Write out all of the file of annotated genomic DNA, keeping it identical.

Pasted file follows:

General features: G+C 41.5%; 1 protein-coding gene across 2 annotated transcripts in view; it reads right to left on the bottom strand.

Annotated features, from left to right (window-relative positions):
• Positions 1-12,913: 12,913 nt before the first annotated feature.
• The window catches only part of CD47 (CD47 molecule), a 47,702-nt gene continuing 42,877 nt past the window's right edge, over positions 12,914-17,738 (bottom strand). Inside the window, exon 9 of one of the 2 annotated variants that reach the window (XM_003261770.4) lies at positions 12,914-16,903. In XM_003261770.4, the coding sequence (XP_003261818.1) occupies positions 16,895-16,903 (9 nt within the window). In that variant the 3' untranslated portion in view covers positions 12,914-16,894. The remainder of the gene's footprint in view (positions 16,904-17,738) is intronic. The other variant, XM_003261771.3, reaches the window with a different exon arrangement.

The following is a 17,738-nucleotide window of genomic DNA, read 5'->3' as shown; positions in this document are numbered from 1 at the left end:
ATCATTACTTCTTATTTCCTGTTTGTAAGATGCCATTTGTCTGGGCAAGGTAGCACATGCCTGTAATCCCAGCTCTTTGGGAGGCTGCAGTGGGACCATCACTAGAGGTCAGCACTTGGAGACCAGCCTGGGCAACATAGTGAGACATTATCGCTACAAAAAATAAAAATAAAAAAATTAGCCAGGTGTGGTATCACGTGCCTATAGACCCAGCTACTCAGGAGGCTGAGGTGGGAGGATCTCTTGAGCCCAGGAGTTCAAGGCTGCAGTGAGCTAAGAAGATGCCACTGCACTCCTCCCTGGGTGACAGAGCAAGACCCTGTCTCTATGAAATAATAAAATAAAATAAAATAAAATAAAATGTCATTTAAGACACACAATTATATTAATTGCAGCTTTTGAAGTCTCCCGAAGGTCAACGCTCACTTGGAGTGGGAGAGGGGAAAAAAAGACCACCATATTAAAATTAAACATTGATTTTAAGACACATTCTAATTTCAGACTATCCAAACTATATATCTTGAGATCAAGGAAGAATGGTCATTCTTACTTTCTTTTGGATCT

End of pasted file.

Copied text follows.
General features: G+C 41.5%; 1 protein-coding gene across 2 annotated transcripts in view; it reads right to left on the bottom strand.

Annotated features, from left to right (window-relative positions):
• Positions 1-12,913: 12,913 nt before the first annotated feature.
• The window catches only part of CD47 (CD47 molecule), a 47,702-nt gene continuing 42,877 nt past the window's right edge, over positions 12,914-17,738 (bottom strand). Inside the window, exon 9 of one of the 2 annotated variants that reach the window (XM_003261770.4) lies at positions 12,914-16,903. In XM_003261770.4, the coding sequence (XP_003261818.1) occupies positions 16,895-16,903 (9 nt within the window). In that variant the 3' untranslated portion in view covers positions 12,914-16,894. The remainder of the gene's footprint in view (positions 16,904-17,738) is intronic. The other variant, XM_003261771.3, reaches the window with a different exon arrangement.

The following is a 17,738-nucleotide window of genomic DNA, read 5'->3' as shown; positions in this document are numbered from 1 at the left end:
ATCATTACTTCTTATTTCCTGTTTGTAAGATGCCATTTGTCTGGGCAAGGTAGCACATGCCTGTAATCCCAGCTCTTTGGGAGGCTGCAGTGGGACCATCACTAGAGGTCAGCACTTGGAGACCAGCCTGGGCAACATAGTGAGACATTATCGCTACAAAAAATAAAAATAAAAAAATTAGCCAGGTGTGGTATCACGTGCCTATAGACCCAGCTACTCAGGAGGCTGAGGTGGGAGGATCTCTTGAGCCCAGGAGTTCAAGGCTGCAGTGAGCTAAGAAGATGCCACTGCACTCCTCCCTGGGTGACAGAGCAAGACCCTGTCTCTATGAAATAATAAAATAAAATAAAATAAAATAAAATGTCATTTAAGACACACAATTATATTAATTGCAGCTTTTGAAGTCTCCCGAAGGTCAACGCTCACTTGGAGTGGGAGAGGGGAAAAAAAGACCACCATATTAAAATTAAACATTGATTTTAAGACACATTCTAATTTCAGACTATCCAAACTATATATCTTGAGATCAAGGAAGAATGGTCATTCTTACTTTCTTTTGGATCT